Republic of Uzbekistan, 100017, Tashkent,
Yunusabad district, Abdulla Kadyri st. 38, 7
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Lyabi-Khauz Ensemble

Lyabi-Khauz Ensemble is one of the most famous and popular attractions in the city. Here on the same territory are collected magnificent architectural masterpieces-madrassas and khanaka Nadir Divan-Begi, built in 1622, and Kukeldash madrassas, whose construction dates back to 1568. These beautiful buildings rise along the coast of an artificial reservoir of impressive size (42 by 36 meters). The depth of this reservoir is 5 meters. In literal translation, the name of the ensemble means "the shore of the pool".

This is where the population of the city in the past centuries received fresh water produced by local water carriers. During the Soviet Union, many reservoirs in Bukhara were actively drained due to the danger of spreading various infections, but the Lyabi Hauz pond miraculously remained intact.

The founder of the pond is considered to be the vizier Nadir Diwan-Begi. It was on his orders that a large reservoir was dug in the territory between the two madrassas and the khanaka. The vizier took care of the architectural appearance of the city, and the pond became the final point in the formation of the majestic Bukhara landscape. Some historians tell in detail about the origin of the pond.

     They say that once on the site of today's reservoir there was a house of an old widowed Jewish woman. When the vizier chose this territory, he came to the old woman and offered her to buy her farmstead for a very large amount of money. But the woman did not agree to sell her home. Diwan Begi took her to the Emir, hoping that the ruler would settle their dispute in favor of the vizier and force the Jew to agree to the sale. But Emir Imam Kuli Khan was very wise: he did not make a single decision, but instructed the Board of Muftis to consider the case. Of course, the Muftis forbade the vizier to take away a woman's only home if she did not want to leave it voluntarily, because they believed that Jews and Muslims should have the same rights. But Nadir Diwan-Begi did not give up. He decided to dig a ditch right along the estate of the Jewess. As a result, the cunning nobleman achieved his goal: the water from the ditch gradually destroyed the walls of the old building, and the woman still gave up. But as payment for the house, she asked for another plot to build a synagogue on it. The vizier, without hesitation, gave the old woman part of his own territory. The first Jewish Church in the city was built on it, and soon a whole quarter was formed around the synagogue, which is now called "Jewish". In General, everyone was satisfied: the Jew got what she wanted, and Divan-Begi dug the desired pond. By the way, another unofficial name of this reservoir has also come down to our days — Hauz-I Bazur, which literally means "built with compulsion"in Russian.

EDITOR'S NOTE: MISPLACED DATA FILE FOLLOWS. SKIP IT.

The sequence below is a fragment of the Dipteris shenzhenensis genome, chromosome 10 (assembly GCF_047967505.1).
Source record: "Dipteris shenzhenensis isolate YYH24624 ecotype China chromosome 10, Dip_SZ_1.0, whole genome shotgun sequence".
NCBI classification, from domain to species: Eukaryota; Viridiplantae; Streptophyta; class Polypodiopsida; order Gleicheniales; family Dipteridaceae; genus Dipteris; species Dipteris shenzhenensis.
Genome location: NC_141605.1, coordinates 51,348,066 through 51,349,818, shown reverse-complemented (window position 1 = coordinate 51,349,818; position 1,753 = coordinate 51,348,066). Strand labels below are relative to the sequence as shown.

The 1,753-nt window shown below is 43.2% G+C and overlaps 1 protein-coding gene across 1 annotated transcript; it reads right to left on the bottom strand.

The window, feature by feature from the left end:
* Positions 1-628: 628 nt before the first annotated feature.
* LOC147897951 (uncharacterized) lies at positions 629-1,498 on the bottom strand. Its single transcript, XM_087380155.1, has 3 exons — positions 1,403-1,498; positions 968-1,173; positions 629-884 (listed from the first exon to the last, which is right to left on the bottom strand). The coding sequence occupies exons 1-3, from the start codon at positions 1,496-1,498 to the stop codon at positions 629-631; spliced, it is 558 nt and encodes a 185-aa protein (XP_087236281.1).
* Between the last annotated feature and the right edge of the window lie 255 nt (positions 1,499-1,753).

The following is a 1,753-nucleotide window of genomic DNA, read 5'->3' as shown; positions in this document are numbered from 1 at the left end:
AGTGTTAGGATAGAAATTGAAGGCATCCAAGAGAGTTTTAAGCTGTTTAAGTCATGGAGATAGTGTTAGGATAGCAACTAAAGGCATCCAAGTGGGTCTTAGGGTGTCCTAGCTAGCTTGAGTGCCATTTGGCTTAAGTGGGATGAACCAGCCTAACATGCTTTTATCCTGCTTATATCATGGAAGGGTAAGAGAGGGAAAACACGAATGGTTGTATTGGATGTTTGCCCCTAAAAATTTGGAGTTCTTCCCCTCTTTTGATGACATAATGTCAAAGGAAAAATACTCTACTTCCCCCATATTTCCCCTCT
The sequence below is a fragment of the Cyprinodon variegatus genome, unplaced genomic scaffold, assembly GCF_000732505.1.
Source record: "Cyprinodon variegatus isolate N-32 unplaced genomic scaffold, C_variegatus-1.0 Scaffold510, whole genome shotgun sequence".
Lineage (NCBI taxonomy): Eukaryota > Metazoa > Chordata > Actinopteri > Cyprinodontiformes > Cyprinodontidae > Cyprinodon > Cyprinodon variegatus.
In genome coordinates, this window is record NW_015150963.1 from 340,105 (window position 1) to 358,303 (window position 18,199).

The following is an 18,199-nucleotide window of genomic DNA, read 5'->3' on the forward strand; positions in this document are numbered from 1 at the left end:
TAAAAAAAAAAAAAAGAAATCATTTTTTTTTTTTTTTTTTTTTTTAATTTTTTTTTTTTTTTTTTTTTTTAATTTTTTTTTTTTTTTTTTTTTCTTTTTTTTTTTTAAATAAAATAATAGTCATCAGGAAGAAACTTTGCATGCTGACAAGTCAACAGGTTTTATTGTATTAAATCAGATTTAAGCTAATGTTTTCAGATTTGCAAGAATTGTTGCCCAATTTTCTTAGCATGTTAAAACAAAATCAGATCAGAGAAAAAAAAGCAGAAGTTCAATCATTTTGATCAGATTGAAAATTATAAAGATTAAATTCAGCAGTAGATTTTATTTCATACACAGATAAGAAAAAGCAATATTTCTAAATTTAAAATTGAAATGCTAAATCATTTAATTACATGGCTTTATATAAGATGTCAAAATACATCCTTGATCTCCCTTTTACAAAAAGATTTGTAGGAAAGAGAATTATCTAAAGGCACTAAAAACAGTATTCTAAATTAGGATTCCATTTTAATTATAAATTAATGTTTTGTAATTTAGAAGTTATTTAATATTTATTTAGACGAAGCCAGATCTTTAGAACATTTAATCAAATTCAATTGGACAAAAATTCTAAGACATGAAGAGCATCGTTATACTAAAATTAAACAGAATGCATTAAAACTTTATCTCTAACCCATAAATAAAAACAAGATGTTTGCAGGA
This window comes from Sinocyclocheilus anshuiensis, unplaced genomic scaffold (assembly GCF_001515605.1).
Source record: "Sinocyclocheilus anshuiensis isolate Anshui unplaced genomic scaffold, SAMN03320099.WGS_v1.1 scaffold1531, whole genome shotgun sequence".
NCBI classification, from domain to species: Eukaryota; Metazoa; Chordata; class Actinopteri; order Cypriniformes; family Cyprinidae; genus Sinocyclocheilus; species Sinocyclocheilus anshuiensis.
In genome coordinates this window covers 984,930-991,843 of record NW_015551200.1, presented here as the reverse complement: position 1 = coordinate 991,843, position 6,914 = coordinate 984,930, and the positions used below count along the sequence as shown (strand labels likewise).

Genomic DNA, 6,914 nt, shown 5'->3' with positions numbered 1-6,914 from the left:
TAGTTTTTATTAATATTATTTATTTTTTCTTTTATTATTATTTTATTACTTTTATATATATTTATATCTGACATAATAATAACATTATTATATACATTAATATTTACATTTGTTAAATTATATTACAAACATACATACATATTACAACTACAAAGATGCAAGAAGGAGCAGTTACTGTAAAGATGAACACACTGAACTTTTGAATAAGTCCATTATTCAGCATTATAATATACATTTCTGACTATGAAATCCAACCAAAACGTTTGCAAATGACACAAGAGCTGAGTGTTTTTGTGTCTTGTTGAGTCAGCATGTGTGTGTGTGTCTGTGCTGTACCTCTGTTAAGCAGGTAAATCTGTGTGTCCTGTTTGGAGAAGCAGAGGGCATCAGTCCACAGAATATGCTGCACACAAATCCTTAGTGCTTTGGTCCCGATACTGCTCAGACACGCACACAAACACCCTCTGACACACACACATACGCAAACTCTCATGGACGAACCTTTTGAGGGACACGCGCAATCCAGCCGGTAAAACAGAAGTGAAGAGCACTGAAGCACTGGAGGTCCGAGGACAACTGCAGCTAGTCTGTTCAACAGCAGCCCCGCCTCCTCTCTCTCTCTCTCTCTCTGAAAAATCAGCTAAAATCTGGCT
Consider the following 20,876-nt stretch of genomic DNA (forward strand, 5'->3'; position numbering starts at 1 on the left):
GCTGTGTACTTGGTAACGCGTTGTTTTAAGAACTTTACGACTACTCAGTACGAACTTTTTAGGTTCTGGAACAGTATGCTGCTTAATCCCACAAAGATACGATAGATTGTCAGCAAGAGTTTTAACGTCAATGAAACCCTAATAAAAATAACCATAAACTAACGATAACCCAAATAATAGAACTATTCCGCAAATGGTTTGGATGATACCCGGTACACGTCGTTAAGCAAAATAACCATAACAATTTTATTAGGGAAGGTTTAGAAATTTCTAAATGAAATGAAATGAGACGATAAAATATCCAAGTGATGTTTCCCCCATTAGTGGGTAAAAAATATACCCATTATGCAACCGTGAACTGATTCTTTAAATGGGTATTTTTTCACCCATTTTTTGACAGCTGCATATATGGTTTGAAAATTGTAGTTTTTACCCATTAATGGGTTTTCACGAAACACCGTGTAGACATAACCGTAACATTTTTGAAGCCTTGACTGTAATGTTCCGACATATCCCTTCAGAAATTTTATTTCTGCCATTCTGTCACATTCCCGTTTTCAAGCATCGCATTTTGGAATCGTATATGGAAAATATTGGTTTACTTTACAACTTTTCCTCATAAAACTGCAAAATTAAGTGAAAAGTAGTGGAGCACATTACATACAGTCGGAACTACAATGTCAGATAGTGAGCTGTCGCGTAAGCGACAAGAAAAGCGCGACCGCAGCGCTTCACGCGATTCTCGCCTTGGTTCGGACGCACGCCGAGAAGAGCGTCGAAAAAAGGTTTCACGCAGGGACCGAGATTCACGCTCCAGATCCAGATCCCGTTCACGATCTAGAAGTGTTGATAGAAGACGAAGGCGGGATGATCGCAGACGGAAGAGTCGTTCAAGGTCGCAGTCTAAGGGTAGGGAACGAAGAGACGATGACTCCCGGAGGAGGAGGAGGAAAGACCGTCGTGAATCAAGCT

In the middle ages, the Lyabi-Hauz played the role of a market square. Major trade deals were made here. It was quite convenient to trade here only because the city territory is built up very densely, and Lyabi-Hauz is one of the few places in Bukhara that has a sufficient amount of free space.